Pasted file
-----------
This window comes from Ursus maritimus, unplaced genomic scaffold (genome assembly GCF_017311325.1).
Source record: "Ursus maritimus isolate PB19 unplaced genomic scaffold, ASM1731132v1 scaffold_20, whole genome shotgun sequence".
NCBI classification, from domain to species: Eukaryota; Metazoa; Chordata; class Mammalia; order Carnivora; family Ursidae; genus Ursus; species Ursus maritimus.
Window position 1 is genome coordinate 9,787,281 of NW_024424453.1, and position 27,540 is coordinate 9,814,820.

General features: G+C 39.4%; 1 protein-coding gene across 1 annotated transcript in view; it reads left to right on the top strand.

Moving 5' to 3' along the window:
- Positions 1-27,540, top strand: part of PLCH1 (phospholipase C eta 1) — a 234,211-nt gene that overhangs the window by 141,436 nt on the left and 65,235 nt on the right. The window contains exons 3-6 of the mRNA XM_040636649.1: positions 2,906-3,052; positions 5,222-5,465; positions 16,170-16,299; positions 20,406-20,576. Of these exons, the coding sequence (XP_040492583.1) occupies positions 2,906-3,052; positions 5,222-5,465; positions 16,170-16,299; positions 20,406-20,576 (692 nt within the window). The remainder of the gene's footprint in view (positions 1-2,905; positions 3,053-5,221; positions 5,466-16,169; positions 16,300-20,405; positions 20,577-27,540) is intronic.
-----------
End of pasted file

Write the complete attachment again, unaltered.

This window comes from Ursus maritimus, unplaced genomic scaffold (genome assembly GCF_017311325.1).
Source record: "Ursus maritimus isolate PB19 unplaced genomic scaffold, ASM1731132v1 scaffold_20, whole genome shotgun sequence".
NCBI classification, from domain to species: Eukaryota; Metazoa; Chordata; class Mammalia; order Carnivora; family Ursidae; genus Ursus; species Ursus maritimus.
Window position 1 is genome coordinate 9,787,281 of NW_024424453.1, and position 27,540 is coordinate 9,814,820.

General features: G+C 39.4%; 1 protein-coding gene across 1 annotated transcript in view; it reads left to right on the top strand.

Moving 5' to 3' along the window:
- Positions 1-27,540, top strand: part of PLCH1 (phospholipase C eta 1) — a 234,211-nt gene that overhangs the window by 141,436 nt on the left and 65,235 nt on the right. The window contains exons 3-6 of the mRNA XM_040636649.1: positions 2,906-3,052; positions 5,222-5,465; positions 16,170-16,299; positions 20,406-20,576. Of these exons, the coding sequence (XP_040492583.1) occupies positions 2,906-3,052; positions 5,222-5,465; positions 16,170-16,299; positions 20,406-20,576 (692 nt within the window). The remainder of the gene's footprint in view (positions 1-2,905; positions 3,053-5,221; positions 5,466-16,169; positions 16,300-20,405; positions 20,577-27,540) is intronic.